The Calvinistic Doctrine of Security -- By: Lewis Sperry Chafer

Journal: Bibliotheca Sacra
Volume: BSAC 107:425 (Jan 1950)
Article: The Calvinistic Doctrine of Security
Author: Lewis Sperry Chafer

The Calvinistic Doctrine of Security

Lewis Sperry Chafer

Unavoidably, much that enters into the Calvinistic doctrine of security has been alluded to by way of contrast or comparison in the foregoing analysis of the Arminian position. Perhaps enough has been presented respecting the Calvinistic view of the doctrines of original sin, efficacious calling, decrees, the fact and character of the fall, divine omniscience, divine sovereignty, and sovereign grace, though it may safely be restated that what is termed Calvinism—largely for want of a more comprehensive cognomen—is, so far as devout men have been able to comprehend it, the essential Pauline theology, especially in its soteriological aspects. After all, Systematic Theology is the attempt on the part of men to state in orderly arrangement what God has revealed in the Bible. The Word of God is consistent with itself and it is regrettable that good men do not agree among themselves about the interpretation.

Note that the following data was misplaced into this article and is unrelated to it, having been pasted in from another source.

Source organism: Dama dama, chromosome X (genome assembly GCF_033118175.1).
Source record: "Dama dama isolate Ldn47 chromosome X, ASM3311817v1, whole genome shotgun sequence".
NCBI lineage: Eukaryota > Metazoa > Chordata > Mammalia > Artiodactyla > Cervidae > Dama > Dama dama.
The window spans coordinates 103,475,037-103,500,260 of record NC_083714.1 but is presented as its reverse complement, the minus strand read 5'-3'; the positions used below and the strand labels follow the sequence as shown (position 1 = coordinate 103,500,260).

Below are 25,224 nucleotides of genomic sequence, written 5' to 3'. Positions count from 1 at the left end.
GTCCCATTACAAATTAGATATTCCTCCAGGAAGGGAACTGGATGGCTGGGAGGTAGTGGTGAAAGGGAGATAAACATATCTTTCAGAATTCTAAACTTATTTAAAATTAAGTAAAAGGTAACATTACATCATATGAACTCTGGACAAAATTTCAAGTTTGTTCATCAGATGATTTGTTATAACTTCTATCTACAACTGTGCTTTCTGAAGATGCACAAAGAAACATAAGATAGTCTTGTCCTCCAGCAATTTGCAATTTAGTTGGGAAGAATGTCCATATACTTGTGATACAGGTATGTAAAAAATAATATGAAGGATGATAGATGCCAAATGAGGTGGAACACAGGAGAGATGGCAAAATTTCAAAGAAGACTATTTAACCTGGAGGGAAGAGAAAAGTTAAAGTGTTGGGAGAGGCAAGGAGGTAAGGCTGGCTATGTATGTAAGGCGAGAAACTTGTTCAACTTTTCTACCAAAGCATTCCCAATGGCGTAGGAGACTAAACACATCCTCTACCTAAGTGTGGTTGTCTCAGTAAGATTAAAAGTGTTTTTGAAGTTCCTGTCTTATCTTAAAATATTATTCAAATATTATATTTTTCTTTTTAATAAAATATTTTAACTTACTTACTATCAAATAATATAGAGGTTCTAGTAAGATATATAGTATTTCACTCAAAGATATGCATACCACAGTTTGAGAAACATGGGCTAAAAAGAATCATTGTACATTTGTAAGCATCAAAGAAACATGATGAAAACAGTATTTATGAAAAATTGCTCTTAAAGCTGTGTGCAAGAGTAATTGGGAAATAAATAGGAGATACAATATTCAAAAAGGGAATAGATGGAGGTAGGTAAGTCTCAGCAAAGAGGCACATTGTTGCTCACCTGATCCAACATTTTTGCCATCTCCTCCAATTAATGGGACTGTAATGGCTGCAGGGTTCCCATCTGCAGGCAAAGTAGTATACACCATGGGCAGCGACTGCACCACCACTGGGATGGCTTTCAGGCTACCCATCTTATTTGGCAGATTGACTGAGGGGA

In seeking a reason, or reasons, for this lack of unity, certain suggestions may be advanced. First, it has pleased God so to embed the truth in the Sacred Text that only those who study unceasingly and who are qualified for the task by educational background, all of this coupled wtih true spiritual insight, are able to discern with some degree of accuracy its revelation in its length and breadth, its height and depth. Men with little or no conformity to these educational requirements have rendered superficial opinions, which are based on mere human reason and claim to be final. This shallow dogmatism has swept multitudes who think but little into cults and sporadic religious movements. It has long been recognized that the man who is least qualified to speak with authority will be, very often, the most dogmatic. A second

explanation of disagreement in Bible interpretation is slavish conformity to human leaders. This tendency can easily beset the best interpreters. Each sect feels called upon to maintain its theological schools and to pursue its peculiar point of view. Their theology is published and defended by those who are run in their specific molds. In the light of the fact that there is but one body of revealed truth setting forth but one system, that which God has given, the disagreement which obtains between sincere and educationally disciplined men may be accounted for on the basis of this tendency to cleave to the human authorities identified with a given sect. The creed of the denomination is more to be defended than the Word of God itself. In the present day, there is but little resentment when the Scriptures are discredited, but there is strong opposition experienced when the position occupied by the denomination is questioned. Men seldom ch...

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